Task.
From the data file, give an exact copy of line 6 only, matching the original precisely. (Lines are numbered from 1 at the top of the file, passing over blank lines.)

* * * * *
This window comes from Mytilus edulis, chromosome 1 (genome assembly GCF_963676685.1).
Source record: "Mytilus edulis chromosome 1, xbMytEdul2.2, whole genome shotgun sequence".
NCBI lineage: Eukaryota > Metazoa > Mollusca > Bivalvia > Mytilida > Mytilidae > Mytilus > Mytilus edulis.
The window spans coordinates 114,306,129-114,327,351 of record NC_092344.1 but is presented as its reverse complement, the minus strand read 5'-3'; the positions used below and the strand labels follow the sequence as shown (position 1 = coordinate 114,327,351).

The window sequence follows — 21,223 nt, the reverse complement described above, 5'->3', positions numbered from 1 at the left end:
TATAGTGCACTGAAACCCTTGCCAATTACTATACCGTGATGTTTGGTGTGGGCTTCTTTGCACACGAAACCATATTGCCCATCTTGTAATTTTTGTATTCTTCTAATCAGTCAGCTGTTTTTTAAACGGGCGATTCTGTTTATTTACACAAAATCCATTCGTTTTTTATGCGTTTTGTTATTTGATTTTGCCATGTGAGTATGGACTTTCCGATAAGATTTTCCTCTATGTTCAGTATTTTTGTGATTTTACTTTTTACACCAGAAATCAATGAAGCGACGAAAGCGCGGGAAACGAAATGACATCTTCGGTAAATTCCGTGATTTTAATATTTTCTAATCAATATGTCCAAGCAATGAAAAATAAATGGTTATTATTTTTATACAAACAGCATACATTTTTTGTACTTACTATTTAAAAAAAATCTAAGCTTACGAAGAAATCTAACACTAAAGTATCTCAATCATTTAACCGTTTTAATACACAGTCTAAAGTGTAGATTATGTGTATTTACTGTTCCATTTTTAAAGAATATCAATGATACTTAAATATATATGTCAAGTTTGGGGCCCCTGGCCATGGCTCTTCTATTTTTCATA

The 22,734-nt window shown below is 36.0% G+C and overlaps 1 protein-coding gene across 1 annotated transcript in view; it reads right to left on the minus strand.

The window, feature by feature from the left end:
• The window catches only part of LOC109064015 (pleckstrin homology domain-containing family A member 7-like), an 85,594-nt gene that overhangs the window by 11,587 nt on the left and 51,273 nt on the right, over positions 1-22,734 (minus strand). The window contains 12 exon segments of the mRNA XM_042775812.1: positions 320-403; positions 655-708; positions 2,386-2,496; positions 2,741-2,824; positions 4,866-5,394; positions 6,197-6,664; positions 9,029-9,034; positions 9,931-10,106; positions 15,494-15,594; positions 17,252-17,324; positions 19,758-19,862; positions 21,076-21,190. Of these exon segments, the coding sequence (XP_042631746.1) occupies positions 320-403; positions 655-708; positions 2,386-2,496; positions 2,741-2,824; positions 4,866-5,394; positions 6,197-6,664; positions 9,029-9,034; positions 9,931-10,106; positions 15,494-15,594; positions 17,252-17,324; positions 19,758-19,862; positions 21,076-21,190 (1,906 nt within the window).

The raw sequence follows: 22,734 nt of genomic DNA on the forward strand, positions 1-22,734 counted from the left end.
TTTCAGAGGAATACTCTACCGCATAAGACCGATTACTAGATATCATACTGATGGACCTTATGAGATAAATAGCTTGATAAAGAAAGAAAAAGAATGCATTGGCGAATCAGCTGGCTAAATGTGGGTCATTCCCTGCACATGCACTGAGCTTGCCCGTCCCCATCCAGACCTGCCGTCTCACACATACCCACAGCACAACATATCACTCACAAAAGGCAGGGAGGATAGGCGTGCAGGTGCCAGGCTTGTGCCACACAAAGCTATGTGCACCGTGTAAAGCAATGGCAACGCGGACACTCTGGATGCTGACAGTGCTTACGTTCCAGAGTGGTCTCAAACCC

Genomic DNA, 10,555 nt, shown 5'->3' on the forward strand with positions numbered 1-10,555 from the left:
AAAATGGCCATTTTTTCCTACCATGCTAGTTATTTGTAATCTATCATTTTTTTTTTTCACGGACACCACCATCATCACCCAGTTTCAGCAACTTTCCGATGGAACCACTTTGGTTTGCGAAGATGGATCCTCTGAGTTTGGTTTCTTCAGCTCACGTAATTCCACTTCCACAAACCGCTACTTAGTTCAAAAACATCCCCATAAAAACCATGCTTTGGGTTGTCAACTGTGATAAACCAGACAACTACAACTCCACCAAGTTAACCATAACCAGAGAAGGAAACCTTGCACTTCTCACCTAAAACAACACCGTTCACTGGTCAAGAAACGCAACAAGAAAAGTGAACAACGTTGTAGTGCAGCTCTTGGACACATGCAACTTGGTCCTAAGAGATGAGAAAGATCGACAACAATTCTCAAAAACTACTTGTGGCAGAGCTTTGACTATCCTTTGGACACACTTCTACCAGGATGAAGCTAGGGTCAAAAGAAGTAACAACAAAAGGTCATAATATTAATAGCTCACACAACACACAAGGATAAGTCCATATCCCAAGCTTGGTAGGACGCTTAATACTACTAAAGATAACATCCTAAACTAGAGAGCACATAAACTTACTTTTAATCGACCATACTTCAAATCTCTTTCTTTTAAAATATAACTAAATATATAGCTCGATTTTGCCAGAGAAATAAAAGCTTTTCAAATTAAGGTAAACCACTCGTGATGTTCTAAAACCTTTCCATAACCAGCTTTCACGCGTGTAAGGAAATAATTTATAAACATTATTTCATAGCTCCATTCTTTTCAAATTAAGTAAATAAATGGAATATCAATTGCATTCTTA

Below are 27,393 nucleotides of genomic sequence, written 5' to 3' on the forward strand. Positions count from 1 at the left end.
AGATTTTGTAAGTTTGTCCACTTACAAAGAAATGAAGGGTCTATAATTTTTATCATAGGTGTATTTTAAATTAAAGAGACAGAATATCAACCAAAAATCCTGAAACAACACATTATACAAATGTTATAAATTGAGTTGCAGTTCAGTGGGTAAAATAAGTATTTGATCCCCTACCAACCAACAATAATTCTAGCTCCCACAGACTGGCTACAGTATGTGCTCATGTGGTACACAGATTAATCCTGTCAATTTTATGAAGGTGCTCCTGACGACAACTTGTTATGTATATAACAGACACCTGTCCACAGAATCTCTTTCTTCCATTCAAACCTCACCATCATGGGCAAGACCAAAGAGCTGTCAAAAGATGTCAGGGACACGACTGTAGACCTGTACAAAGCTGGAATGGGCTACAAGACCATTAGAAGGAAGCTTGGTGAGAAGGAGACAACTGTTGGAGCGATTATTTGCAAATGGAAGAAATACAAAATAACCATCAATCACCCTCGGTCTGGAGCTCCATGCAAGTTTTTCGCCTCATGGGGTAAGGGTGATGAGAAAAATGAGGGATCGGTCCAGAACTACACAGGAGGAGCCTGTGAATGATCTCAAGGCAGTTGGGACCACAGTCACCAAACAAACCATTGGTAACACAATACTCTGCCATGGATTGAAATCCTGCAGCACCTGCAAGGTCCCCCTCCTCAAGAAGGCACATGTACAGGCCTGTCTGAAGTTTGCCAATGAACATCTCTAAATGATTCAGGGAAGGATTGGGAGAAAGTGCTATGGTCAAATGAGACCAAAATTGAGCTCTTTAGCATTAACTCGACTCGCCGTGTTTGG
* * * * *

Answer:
TATAGTGCACTGAAACCCTTGCCAATTACTATACCGTGATGTTTGGTGTGGGCTTCTTTGCACACGAAACCATATTGCCCATCTTGTAATTTTTGTATTCTTCTAATCAGTCAGCTGTTTTTTAAACGGGCGATTCTGTTTATTTACACAAAATCCATTCGTTTTTTATGCGTTTTGTTATTTGATTTTGCCATGTGAGTATGGACTTTCCGATAAGATTTTCCTCTATGTTCAGTATTTTTGTGATTTTACTTTTTACACCAGAAATCAATGAAGCGACGAAAGCGCGGGAAACGAAATGACATCTTCGGTAAATTCCGTGATTTTAATATTTTCTAATCAATATGTCCAAGCAATGAAAAATAAATGGTTATTATTTTTATACAAACAGCATACATTTTTTGTACTTACTATTTAAAAAAAATCTAAGCTTACGAAGAAATCTAACACTAAAGTATCTCAATCATTTAACCGTTTTAATACACAGTCTAAAGTGTAGATTATGTGTATTTACTGTTCCATTTTTAAAGAATATCAATGATACTTAAATATATATGTCAAGTTTGGGGCCCCTGGCCATGGCTCTTCTATTTTTCATA